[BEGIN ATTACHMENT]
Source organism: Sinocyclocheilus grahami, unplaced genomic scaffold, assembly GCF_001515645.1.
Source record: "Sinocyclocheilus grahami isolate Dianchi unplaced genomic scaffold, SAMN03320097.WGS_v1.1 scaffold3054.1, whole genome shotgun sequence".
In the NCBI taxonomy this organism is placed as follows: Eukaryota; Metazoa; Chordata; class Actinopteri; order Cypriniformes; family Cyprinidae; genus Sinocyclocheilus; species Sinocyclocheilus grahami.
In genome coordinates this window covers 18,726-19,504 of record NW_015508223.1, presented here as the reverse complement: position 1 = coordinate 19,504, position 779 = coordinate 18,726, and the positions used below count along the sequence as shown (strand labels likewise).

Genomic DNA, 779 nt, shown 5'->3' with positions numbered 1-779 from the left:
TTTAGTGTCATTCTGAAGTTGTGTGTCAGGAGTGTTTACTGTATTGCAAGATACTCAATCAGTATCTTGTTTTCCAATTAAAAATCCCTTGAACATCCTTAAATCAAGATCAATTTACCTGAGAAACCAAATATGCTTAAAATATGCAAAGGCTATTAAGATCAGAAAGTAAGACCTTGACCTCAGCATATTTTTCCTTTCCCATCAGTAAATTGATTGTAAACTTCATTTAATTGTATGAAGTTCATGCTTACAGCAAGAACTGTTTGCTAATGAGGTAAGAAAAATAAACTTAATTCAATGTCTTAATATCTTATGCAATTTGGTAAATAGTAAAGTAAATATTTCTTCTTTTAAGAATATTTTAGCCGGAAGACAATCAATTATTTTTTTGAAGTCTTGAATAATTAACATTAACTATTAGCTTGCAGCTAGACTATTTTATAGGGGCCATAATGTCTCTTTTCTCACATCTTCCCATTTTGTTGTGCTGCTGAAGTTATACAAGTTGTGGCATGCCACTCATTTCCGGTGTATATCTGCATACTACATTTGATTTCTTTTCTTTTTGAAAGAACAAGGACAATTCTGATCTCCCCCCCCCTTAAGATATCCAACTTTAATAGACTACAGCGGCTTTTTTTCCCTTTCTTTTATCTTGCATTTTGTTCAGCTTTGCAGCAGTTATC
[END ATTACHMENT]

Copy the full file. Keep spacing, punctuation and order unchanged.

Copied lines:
Source organism: Sinocyclocheilus grahami, unplaced genomic scaffold, assembly GCF_001515645.1.
Source record: "Sinocyclocheilus grahami isolate Dianchi unplaced genomic scaffold, SAMN03320097.WGS_v1.1 scaffold3054.1, whole genome shotgun sequence".
In the NCBI taxonomy this organism is placed as follows: Eukaryota; Metazoa; Chordata; class Actinopteri; order Cypriniformes; family Cyprinidae; genus Sinocyclocheilus; species Sinocyclocheilus grahami.
In genome coordinates this window covers 18,726-19,504 of record NW_015508223.1, presented here as the reverse complement: position 1 = coordinate 19,504, position 779 = coordinate 18,726, and the positions used below count along the sequence as shown (strand labels likewise).

Genomic DNA, 779 nt, shown 5'->3' with positions numbered 1-779 from the left:
TTTAGTGTCATTCTGAAGTTGTGTGTCAGGAGTGTTTACTGTATTGCAAGATACTCAATCAGTATCTTGTTTTCCAATTAAAAATCCCTTGAACATCCTTAAATCAAGATCAATTTACCTGAGAAACCAAATATGCTTAAAATATGCAAAGGCTATTAAGATCAGAAAGTAAGACCTTGACCTCAGCATATTTTTCCTTTCCCATCAGTAAATTGATTGTAAACTTCATTTAATTGTATGAAGTTCATGCTTACAGCAAGAACTGTTTGCTAATGAGGTAAGAAAAATAAACTTAATTCAATGTCTTAATATCTTATGCAATTTGGTAAATAGTAAAGTAAATATTTCTTCTTTTAAGAATATTTTAGCCGGAAGACAATCAATTATTTTTTTGAAGTCTTGAATAATTAACATTAACTATTAGCTTGCAGCTAGACTATTTTATAGGGGCCATAATGTCTCTTTTCTCACATCTTCCCATTTTGTTGTGCTGCTGAAGTTATACAAGTTGTGGCATGCCACTCATTTCCGGTGTATATCTGCATACTACATTTGATTTCTTTTCTTTTTGAAAGAACAAGGACAATTCTGATCTCCCCCCCCCTTAAGATATCCAACTTTAATAGACTACAGCGGCTTTTTTTCCCTTTCTTTTATCTTGCATTTTGTTCAGCTTTGCAGCAGTTATC